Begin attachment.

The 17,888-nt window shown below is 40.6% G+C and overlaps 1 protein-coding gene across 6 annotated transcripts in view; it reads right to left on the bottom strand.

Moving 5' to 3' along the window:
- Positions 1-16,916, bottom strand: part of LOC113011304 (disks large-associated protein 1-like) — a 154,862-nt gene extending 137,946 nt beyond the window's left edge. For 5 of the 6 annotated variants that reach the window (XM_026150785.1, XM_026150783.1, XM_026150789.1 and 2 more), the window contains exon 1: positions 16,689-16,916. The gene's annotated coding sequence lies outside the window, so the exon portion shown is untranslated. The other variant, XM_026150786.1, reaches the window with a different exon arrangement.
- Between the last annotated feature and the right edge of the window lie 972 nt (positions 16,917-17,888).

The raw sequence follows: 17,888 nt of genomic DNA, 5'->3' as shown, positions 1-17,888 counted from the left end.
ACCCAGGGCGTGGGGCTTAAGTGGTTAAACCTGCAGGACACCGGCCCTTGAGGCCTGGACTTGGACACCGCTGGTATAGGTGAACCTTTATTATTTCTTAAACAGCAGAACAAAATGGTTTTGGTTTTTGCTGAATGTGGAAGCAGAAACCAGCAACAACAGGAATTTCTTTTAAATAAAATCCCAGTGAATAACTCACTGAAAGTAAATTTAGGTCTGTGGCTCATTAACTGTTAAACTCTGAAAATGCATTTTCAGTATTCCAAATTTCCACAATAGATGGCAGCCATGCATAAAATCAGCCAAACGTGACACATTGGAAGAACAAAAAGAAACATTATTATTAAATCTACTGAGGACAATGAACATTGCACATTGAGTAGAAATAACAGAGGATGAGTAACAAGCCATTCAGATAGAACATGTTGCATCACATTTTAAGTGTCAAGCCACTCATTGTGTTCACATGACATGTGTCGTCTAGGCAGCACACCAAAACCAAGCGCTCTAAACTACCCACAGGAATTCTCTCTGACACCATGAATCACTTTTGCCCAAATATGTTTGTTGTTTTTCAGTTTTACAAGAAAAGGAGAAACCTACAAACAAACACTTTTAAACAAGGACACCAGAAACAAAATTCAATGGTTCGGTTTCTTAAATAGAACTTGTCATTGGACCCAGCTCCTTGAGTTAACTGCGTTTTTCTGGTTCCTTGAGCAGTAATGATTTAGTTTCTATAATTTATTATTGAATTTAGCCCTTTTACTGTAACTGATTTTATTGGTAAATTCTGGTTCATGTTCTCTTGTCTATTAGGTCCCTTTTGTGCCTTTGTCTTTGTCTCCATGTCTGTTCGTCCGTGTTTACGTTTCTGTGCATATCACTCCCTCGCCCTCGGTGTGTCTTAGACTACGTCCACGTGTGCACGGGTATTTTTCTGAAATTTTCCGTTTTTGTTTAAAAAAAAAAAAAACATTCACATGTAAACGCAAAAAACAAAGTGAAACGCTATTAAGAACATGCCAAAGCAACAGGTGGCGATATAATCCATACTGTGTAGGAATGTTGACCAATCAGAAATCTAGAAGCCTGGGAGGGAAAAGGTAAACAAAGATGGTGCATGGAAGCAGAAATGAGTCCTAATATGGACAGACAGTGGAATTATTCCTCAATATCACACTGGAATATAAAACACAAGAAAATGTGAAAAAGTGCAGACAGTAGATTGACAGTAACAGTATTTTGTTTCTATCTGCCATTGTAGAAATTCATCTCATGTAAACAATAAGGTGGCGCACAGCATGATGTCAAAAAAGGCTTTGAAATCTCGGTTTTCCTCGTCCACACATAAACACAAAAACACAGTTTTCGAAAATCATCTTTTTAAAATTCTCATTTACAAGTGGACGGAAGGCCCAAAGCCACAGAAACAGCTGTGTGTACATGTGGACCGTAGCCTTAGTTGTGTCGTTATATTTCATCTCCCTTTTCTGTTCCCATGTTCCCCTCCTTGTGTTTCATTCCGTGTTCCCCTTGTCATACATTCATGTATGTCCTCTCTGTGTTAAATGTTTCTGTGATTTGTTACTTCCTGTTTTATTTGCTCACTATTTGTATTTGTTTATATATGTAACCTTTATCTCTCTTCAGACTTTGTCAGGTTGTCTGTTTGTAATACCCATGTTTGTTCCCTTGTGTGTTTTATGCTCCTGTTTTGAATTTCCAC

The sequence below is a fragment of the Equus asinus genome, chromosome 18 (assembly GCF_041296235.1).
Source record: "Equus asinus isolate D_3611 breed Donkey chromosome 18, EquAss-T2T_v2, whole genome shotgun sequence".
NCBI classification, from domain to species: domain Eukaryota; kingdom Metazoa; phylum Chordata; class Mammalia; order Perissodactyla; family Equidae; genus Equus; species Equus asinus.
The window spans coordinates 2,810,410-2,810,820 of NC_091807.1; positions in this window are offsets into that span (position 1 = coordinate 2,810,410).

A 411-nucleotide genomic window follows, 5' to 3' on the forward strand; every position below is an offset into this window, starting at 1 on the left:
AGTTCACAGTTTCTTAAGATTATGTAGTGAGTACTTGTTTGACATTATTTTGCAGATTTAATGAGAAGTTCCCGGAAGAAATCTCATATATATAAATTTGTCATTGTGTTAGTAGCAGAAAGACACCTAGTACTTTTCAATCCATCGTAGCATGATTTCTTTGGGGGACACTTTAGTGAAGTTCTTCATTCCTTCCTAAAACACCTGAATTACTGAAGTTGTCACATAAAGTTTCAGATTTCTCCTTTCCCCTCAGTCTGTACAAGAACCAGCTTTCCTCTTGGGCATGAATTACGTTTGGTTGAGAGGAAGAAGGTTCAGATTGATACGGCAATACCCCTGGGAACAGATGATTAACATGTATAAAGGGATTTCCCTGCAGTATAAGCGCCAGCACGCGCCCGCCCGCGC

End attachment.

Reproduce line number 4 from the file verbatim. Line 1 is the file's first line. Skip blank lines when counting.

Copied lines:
- Between the last annotated feature and the right edge of the window lie 972 nt (positions 16,917-17,888).